While this recipe still needs to be perfected, Charity Keita encourages Yummy readers to take it and run with it, as it might just turn out to be the dish that gets you bonus points this holiday season.
I have been working on this recipe on and off all year. I feel I’m on to a winner, although it still needs to be fine-tuned. Nevertheless, if ever there were a day I decided to compile a cookery book, it would have to be included with the tagline “the best recipe I invented in 2015”. I’m still musing on what it should be called; the obvious Papardelle with a Pulled Duck a l’Orange Ragu’, does feel like quite a mouthful though so far I have been unable to find a more suitable name.
It wasn’t until this year that I finally understood what people mean when they talk about food being “pulled”. I had until this point been completely mystified by this esoteric cook speak and was too embarrassed to admit my ignorance to my friends. The day I discovered it simply meant cooking a hunk of meat in juices for a long time and then ripping it to shreds with a fork was quite a revelation. Since then there is no meat that in my books doesn’t deserve the full “pulled” treatment. Whether it’s pulled chicken burritos, beef sandwiches or turkey tacos, I’m just convinced that cooking meat in stocks and other liquids before shredding it retains flavours and moisture, and is , to put it quite simply, delicious.
The inspiration for the dish came from Chef Dario Aloisio (Executive Chef at the Mediterraneo chain of restaurants) one evening, when Luan and I had been invited over to dinner at Casa Aloisio. Chef Dario’s recipe applied traditional Italian techniques and flavour pairings with an original twist. He took lasagna sheets, ripped them up into uneven squares and cooked them as if they were regular pasta. He then proceeded to coat them in a homemade cashew pesto and then serve them with a generous ladling of duck ragu’ (basically a duck bolognese).
My variation does away with the lasagna sheets and replaces them with some fresh flat egg pasta like pappardelle (although fettuccine will do quite fine). Although I was really taken by the pesto idea, I decided to make a spinach pesto instead of a basil one, as I felt the flavour would be less intense and would not have to compete with the crowning glory of the meal: the pulled duck a l’orange.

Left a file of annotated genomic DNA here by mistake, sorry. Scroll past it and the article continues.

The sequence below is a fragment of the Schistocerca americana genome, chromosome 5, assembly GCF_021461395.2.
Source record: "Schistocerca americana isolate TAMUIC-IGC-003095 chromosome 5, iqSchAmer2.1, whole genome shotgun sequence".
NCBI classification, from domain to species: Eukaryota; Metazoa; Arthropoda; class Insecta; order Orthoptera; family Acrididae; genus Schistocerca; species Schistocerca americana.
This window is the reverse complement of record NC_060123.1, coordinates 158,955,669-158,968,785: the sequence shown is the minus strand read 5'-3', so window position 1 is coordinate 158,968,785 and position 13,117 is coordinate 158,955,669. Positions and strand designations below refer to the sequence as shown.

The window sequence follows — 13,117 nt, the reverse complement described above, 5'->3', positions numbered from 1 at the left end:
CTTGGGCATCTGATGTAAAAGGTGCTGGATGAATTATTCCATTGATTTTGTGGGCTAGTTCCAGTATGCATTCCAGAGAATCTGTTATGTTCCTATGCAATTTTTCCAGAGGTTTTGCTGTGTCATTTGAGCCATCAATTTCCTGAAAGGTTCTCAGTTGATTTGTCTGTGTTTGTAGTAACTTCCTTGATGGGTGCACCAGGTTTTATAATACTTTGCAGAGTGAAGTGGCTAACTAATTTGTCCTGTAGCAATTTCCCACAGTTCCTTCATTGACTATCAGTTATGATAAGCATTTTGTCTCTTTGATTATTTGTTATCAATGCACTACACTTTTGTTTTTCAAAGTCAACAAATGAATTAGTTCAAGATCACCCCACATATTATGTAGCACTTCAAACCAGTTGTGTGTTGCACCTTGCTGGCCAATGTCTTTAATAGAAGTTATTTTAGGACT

Duck a l’orange is one of those things that people talk about but seldom make. Truth be told, I can’t actually remember when I have ever eaten it. But I’ve always been quite fascinated by it, so decided to give it a go. In brief, what I did was cook a bunch of duck breasts in a crock pot with a chicken stock, orange juice, pepper and thyme base. After about an hour or so, I removed the meat from the pot, shredded it and then stuck it back in, cooking at a low temperature until the excess water had evaporated. The rest was simple: cook the pasta, coat it in the light spinach pesto (just enough to make the pasta look green) and then serve with the ragu’ sitting on top ready to be mixed into each individual dish by hand.
During my latest attempt at the said dish I added the amount of sugar that is required to make a traditional duck a l’orange. I can safely say that was a mistake (hence all this talk about fine-tuning the recipe). While I think that maybe a tablespoon or brown sugar helps bring out the flavour, add too much and your palate can’t decide if it’s eating dinner or dessert.
So there it is: my recipe in the making. Feel free to tag me in any instagram posts if you actually go ahead and make it… I’m looking forward to seeing if it works for anyone else!